Efficient Integration of External Information into Forecast Models from the Energy Domain

  • Lars Dannecker
  • Elena Vasilyeva
  • Matthias Boehm
  • Wolfgang Lehner
  • Gregor Hackenbroich
Part of the Lecture Notes in Computer Science book series (LNCS, volume 7503)


Forecasting is an important analysis technique to support decisions and functionalities in many application domains. While the employed statistical models often provide a sufficient accuracy, recent developments pose new challenges to the forecasting process. Typically the available time for estimating the forecast models and providing accurate predictions is significantly decreasing. This is especially an issue in the energy domain, where forecast models often consider external influences to provide a high accuracy. As a result, these models exhibit a higher number of parameters, resulting in increased estimation efforts. Also, in the energy domain new measurements are constantly appended to the time series, requiring a continuous adaptation of the models to new developments. This typically involves a parameter re-estimation, which is often almost as expensive as the initial estimation, conflicting with the requirement for fast forecast computation. To address these challenges, we present a framework that allows a more efficient integration of external information. First, external information are handled in a separate model, because their linear and non-linear relationships are more stable and thus, they can be excluded from most forecast model adaptations. Second, we directly optimize the separate model using feature selection and dimension reduction techniques. Our evaluation shows that our approach allows an efficient integration of external information and thus, an increased forecasting accuracy, while reducing the re-estimation efforts.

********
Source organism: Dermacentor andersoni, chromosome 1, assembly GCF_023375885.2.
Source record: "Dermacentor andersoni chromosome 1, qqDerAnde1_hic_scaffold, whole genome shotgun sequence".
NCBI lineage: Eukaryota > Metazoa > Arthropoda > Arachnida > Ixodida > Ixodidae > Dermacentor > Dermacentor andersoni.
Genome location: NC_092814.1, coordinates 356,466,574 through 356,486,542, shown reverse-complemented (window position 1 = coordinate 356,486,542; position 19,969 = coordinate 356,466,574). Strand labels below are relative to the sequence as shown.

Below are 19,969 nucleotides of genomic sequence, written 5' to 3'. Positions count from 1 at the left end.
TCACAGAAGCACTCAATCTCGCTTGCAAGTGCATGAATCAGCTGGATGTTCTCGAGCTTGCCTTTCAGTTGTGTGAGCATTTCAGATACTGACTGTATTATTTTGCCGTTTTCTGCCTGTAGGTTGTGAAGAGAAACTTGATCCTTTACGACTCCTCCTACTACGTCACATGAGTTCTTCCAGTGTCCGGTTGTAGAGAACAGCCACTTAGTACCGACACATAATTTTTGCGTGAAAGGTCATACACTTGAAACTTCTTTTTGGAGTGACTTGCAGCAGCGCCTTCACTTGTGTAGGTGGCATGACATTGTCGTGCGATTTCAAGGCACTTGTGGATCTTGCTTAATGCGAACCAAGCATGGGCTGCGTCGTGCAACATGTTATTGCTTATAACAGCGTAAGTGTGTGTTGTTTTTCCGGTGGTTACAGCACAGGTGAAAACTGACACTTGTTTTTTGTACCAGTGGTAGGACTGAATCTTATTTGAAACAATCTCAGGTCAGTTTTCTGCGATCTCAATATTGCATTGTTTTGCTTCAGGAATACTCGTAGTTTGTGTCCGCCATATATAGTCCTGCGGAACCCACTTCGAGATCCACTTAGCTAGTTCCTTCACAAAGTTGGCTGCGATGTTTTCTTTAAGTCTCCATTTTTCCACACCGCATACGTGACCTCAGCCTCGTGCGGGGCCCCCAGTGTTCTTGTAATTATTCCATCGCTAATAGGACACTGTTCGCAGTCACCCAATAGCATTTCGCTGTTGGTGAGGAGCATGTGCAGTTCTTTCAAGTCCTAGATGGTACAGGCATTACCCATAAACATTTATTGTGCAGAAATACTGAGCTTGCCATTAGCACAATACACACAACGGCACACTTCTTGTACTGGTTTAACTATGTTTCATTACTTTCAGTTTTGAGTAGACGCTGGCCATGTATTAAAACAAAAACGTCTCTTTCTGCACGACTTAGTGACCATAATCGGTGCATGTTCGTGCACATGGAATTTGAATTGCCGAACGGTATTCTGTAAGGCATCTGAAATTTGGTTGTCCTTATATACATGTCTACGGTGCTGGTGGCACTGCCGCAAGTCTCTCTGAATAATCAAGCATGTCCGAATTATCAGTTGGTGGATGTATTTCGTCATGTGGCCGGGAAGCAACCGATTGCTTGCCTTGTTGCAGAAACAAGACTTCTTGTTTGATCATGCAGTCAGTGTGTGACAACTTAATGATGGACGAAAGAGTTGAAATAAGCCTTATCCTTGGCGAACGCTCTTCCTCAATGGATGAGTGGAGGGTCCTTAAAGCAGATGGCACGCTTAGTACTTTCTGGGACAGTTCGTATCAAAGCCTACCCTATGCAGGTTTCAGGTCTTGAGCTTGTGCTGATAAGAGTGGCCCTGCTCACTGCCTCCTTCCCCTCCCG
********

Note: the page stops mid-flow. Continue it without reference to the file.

Forecasting External Information Efficiency 


Unable to display preview. Download preview PDF.

Unable to display preview. Download preview PDF.


  1. 1.
    MIRABEL Project (2011), http://www.mirabel-project.eu
  2. 2.
    MeRegio Project (2011), http://www.meregio.de/en/
  3. 3.
    Chateau, B., Lapillonne, B.: Long-term energy demand forecasting a new approach. Energy Policy 6(2), 140–157 (1978)CrossRefGoogle Scholar
  4. 4.
    Hor, C.L., Watson, S., Majithia, S.: Analyzing the impact of weather variables on monthly electricity demands. Power Systems 20(4), 2078–2085 (2005)CrossRefGoogle Scholar
  5. 5.
    Ruźić, S., Vuckovic, A., Nikolic, N.: Weather sensitive method for short term load forecasting in electricpower utility of serbia. Power Systems 18(4), 1581–1586 (2003)CrossRefGoogle Scholar
  6. 6.
    Ramanathan, R., Engle, R., Granger, C.W., Vahid-Araghi, F., Brace, C.: Short-run forecasts of electricity loads and peaks. International Journal of Forecasting 13(2), 161–174 (1997)CrossRefGoogle Scholar
  7. 7.
    Spearman, C.: The proff and measurement of association between two thins. American Journal of Psychology 15, 72–101 (1904)CrossRefGoogle Scholar
  8. 8.